Blister on the feet are very common, whether on children, teens, or adults. They can occur from all types of footwear in all types of situations, from everyday activities to extreme sports. Occasionally, blister go bad.
Several years ago Hillary Swank was filming Million Dollar Baby and while training, developed a blister on one of her feet. She ignored it and it festered into a raging infection. Hillary ended up in the hospital for treatment. Ignoring the simple blister could have resulted in the loss of her foot from infection.
Then last week, the British Medical Journal published evidence of two cases of children suffering toxic shock syndrome from blisters on their football boots. They describe two cases of toxic shock syndrome (TSS) in children after playing football in new boots. Both developed friction blisters over their Achilles tendons. The blisters contained Staphylococcus aureus, which in one case was found to express the toxic shock syndrome gene (TSS1).
In the first case, a 13-year-old girl developed friction blisters over both heels after playing a competitive game of football in new boots. She was admitted to her local hospital after developing a range of symptoms including fever, rash, abnormally low blood pressure (hypotension), vomiting and diarrhea. Further examination revealed a blister, 2cm in diameter, over each of her Achilles tendons containing the bacterium Staphylococcus aureus with the toxic shock syndrome gene (TSS1). A diagnosis of toxic shock syndrome was made and she was treated with antibiotics.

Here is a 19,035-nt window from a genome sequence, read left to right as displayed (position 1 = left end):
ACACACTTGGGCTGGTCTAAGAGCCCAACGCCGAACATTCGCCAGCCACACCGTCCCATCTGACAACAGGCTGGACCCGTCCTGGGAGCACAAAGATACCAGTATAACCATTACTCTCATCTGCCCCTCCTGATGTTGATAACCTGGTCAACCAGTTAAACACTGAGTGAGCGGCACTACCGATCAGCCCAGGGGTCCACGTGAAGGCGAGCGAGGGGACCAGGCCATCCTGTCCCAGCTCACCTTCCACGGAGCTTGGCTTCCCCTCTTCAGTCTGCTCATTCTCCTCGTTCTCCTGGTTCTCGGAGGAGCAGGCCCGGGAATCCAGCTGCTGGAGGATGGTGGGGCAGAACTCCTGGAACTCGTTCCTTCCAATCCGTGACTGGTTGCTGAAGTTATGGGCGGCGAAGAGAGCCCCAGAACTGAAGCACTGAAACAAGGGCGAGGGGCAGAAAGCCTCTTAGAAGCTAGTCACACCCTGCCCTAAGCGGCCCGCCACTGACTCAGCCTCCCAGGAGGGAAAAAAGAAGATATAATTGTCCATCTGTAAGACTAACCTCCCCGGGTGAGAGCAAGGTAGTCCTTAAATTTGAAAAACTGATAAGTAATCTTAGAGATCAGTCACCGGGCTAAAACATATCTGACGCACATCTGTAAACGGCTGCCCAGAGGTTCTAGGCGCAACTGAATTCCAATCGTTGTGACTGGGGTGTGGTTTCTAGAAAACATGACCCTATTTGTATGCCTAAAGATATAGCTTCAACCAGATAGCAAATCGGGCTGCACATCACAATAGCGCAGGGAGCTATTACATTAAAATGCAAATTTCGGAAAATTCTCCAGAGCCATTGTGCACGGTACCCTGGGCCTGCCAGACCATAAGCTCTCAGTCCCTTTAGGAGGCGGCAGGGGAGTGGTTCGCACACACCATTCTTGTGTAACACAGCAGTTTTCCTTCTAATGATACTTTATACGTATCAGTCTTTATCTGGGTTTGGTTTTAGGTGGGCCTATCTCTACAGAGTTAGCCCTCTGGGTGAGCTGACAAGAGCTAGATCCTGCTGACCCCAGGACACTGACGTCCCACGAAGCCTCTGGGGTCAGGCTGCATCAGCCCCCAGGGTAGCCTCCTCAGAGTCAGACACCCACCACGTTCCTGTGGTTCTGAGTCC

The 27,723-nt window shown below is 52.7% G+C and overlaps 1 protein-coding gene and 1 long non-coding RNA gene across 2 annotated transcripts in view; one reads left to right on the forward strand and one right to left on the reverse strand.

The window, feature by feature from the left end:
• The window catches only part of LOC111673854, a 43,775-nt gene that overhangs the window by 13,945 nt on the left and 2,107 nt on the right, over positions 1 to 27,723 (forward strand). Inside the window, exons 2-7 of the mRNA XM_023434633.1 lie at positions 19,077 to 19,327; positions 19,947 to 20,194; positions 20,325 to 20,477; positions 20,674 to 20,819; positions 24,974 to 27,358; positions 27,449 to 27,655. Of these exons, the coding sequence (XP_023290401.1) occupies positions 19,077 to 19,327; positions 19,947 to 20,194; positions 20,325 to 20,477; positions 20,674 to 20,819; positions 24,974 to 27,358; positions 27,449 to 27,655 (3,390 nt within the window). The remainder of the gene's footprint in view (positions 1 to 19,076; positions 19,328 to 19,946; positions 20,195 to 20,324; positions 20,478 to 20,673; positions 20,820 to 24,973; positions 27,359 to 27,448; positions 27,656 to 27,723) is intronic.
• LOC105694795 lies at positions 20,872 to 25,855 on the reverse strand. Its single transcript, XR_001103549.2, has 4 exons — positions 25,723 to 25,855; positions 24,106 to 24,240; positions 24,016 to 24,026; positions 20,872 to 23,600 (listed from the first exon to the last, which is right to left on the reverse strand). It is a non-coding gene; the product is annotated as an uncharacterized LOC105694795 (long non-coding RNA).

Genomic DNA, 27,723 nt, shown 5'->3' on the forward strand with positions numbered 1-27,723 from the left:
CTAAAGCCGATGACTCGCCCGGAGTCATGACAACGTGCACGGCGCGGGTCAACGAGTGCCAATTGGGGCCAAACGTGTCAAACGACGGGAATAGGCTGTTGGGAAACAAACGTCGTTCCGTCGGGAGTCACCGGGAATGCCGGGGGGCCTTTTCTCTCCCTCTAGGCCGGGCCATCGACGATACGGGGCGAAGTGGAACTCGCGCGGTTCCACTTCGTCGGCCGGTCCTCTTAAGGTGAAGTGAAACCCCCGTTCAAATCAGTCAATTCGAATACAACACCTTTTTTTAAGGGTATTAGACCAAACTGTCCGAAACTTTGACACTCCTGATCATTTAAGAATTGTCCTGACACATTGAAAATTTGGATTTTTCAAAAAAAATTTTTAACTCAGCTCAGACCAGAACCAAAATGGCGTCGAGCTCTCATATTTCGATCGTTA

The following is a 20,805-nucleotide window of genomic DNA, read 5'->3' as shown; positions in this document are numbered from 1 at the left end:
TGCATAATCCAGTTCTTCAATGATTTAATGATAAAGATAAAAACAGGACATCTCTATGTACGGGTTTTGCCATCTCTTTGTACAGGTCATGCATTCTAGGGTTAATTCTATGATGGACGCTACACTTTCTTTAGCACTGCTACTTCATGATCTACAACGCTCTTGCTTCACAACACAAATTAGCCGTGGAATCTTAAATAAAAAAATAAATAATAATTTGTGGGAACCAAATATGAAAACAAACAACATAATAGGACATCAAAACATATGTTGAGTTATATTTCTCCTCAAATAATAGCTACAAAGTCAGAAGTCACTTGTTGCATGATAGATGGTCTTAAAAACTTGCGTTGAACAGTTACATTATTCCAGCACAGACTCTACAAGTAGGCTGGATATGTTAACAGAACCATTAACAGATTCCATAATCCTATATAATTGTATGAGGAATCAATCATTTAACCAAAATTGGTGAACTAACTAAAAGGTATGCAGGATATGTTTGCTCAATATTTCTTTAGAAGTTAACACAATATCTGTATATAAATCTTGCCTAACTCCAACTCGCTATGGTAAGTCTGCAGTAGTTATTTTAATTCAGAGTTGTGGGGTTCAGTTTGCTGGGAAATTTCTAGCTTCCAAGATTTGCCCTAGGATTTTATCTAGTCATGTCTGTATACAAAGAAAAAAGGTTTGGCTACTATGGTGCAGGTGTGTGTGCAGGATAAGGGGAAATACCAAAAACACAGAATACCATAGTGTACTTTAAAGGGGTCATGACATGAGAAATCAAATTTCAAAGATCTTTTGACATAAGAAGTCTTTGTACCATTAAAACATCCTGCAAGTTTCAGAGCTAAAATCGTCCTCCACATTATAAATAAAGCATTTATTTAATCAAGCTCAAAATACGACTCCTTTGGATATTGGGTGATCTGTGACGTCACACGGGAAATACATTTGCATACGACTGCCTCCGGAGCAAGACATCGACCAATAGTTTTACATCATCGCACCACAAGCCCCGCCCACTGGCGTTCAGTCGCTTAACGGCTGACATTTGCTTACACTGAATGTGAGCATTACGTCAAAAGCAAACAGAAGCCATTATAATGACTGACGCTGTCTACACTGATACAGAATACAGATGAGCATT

In the second case, a healthy 11-year-old boy played football in a new pair of boots, causing a blister on his right heel. Over the next two days he developed fever, vomiting and diarrhea, and a rash. Within hours of admission to hospital, his condition deteriorated and his blood pressure fell. Again, pus from the blister on his heel contained Staphylococcus aureus. He also developed a secondary rash during convalescence.
Toxic shock syndrome has become less common since the link with tampon use was recognised in the 1980s, write the authors. And in children, for whom this association does not apply, the syndrome is rare. But these cases show that the syndrome may follow relatively trivial skin trauma.
The lesson here is that blisters are an injury and must be watched for signs of infection. I’d wager that 99.9999% of all blisters heal fine. But if that .0001% is on your foot, or on the foot of someone you know or love, you’d be more careful. Remember, happy feet are blister free feet.